By Raju Sathyarani

Since community service is mandatory, you’d think it would be easy to find a safe place for Young Angels to do a fundraising dance. In ’03, we started at the Doubletree in Santa Monica, but that hotel was too expensive. Then we were at the Fairmont, but it was too big. Then Phyllis Keeley, rental czar of the Pacific Palisades Woman’s Club, took a chance on us. The Woman’s Club was just right. The Club was more ladylike than our past venues, and my partner Debbie and I hadn’t fully realized that while some of our student guests had manners, others had evidently been raised by wolves. Some feral boy wrote graffiti in the men’s room, and when we inspected the dance floor we found jelly beans mashed so far into the floor they couldn’t be removed. Calvin the Custodian was not happy. We were not invited back.

After a year, the waters parted and Phyllis gave us another chance. We’ve been renting the Club house ever since. Last Friday, our middle school dance “FLASH” was sold out to 300 kids. We had high school dee jays from our new program to bring Young Angels dances to East L.A. Our professional security team did the usual bag checks to enforce our zero tolerance for drugs and alcohol. Guards were at each door and in the bathrooms. An undercover high school chaperone team was there to break up gross dance behavior.

Debbie was supervising check in, and the usual “my mom did so buy a ticket,” and I was answering an email asking if we sold marijuana when producer Rachel Jaffe races up and says, “The Police are here.” I strolled outside and said hello to Sergeant Scott Bays of Palisades Patrol. Not the Police. Scott said he had gotten a couple of calls, but it was clear to him this wasn’t one of those out-of-control birthday parties.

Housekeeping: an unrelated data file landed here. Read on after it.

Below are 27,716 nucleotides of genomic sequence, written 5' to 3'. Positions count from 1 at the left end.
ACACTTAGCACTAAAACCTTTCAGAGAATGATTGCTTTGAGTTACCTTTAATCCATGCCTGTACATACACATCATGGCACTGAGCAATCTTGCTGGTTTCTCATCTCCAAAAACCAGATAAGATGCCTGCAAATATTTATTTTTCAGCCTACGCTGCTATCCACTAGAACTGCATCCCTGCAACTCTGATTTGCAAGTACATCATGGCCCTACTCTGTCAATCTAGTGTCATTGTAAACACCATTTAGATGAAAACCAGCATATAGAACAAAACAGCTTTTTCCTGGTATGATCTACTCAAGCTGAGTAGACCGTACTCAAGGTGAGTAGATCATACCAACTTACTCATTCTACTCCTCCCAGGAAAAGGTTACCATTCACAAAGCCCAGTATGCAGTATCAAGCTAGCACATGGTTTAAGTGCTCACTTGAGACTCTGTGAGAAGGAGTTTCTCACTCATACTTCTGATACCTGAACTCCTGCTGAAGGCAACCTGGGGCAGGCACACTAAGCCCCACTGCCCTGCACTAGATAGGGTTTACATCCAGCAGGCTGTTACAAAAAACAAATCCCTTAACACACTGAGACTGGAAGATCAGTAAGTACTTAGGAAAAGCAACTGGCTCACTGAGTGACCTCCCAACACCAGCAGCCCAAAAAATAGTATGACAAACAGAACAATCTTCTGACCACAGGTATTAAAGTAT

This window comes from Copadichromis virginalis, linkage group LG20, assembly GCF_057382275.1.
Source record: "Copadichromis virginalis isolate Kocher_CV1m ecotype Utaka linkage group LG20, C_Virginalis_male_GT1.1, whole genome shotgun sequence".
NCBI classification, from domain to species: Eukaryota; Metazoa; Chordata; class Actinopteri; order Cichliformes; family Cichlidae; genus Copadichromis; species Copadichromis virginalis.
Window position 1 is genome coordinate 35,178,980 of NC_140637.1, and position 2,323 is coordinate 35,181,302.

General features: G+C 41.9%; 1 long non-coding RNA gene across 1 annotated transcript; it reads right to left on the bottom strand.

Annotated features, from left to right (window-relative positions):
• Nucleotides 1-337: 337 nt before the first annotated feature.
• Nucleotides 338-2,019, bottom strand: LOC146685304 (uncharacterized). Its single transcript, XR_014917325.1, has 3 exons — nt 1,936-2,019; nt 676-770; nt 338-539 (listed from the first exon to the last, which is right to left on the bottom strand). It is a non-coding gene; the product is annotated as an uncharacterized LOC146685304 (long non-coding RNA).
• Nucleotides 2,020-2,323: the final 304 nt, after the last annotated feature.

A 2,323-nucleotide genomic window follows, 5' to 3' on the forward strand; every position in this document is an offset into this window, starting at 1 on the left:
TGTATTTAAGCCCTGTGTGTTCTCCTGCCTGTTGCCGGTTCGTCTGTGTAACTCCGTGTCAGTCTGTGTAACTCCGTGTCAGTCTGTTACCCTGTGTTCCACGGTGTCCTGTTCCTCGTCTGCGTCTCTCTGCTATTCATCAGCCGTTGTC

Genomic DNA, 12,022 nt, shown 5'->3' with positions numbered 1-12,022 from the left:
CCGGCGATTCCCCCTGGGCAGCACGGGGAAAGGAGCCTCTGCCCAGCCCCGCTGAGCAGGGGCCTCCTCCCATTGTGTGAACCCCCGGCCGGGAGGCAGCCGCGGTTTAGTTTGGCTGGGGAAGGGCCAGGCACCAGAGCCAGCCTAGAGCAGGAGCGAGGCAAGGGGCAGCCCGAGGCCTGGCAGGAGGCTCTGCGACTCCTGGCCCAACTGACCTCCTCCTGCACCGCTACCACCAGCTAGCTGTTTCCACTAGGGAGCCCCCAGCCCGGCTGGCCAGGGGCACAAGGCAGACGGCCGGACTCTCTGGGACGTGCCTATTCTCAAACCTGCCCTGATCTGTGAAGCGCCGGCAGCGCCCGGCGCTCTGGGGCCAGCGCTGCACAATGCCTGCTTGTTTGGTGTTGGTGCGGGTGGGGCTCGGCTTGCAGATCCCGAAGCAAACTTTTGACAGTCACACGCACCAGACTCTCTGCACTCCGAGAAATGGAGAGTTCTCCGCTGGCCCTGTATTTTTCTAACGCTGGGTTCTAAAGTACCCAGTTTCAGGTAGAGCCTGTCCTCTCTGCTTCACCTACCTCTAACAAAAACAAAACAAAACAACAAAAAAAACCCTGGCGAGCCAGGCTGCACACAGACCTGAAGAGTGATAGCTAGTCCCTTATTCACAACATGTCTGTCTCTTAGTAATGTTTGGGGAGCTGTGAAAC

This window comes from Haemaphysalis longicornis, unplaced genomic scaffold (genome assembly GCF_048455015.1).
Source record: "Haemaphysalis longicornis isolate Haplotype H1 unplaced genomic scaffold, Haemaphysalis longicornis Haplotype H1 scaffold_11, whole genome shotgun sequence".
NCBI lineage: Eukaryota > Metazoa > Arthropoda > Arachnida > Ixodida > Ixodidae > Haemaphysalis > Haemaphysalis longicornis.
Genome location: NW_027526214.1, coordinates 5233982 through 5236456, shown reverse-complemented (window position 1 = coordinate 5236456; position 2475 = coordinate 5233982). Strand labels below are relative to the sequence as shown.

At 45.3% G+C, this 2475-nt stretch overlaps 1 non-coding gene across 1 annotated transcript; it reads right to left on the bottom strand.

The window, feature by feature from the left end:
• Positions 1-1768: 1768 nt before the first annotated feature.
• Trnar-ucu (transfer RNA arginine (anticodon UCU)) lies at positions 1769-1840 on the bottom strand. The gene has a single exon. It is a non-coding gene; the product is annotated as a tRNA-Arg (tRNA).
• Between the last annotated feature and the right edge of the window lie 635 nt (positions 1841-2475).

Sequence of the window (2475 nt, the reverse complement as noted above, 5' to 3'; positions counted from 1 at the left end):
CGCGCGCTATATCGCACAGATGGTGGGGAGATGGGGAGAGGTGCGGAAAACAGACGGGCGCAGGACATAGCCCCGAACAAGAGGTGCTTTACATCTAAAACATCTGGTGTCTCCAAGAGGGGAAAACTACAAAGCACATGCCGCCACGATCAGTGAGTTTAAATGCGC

Then, we look up and see Alice Karl of the Woman’s Club waiting by the check in table. Alice said she had to come down in person to see for herself what was going on. She’d gotten a couple of calls too. We showed her our security guards, explained our charitable mission and told her we keep getting confused with private, crazy teen parties. She said it looked pretty tame. Just loud. We told Alice we were concerned about our reputation being hurt. She said she’d help us straighten out the confusion on the street, and now that she’d seen firsthand what we were about, she could help us calm the rumor mill. We were happy Alice Karl took the trouble to come visit our event at nine o’clock on a Friday. More folks should check things out themselves before deciding the sky is falling.

By ten the kids had been released to their parents. There was no graffiti in the bathrooms. No jelly beans on the floor. One lone boy waited outside for his mother. Calvin folded up the chairs. He said to us “You Young Angels have come a long way since that first dance.”

The Woman’s Club has given Young Angels a chance to keep our fundraisers local, and build our program in less-fortunate neighborhoods. They share our belief that all the children belong to all and have made it possible for local kids to help kids who aren’t as blessed as them. We are grateful to the ladies of the Pacific Palisades Woman’s Club for sharing their Clubhouse and their understanding of the true nature of community service.